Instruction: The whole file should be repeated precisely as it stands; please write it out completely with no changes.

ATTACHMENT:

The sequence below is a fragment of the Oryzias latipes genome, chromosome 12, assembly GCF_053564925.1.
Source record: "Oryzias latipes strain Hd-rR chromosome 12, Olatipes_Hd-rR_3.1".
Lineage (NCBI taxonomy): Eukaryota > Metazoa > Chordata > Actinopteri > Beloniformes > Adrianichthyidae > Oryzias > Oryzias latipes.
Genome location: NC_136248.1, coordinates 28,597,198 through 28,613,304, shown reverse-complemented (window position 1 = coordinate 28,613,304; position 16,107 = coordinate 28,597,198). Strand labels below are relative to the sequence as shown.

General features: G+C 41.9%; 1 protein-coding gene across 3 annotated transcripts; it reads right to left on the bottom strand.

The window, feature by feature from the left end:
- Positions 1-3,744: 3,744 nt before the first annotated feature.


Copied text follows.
The sequence below is a fragment of the Oryzias latipes genome, chromosome 12, assembly GCF_053564925.1.
Source record: "Oryzias latipes strain Hd-rR chromosome 12, Olatipes_Hd-rR_3.1".
Lineage (NCBI taxonomy): Eukaryota > Metazoa > Chordata > Actinopteri > Beloniformes > Adrianichthyidae > Oryzias > Oryzias latipes.
Genome location: NC_136248.1, coordinates 28,597,198 through 28,613,304, shown reverse-complemented (window position 1 = coordinate 28,613,304; position 16,107 = coordinate 28,597,198). Strand labels below are relative to the sequence as shown.

General features: G+C 41.9%; 1 protein-coding gene across 3 annotated transcripts; it reads right to left on the bottom strand.

The window, feature by feature from the left end:
- Positions 1-3,744: 3,744 nt before the first annotated feature.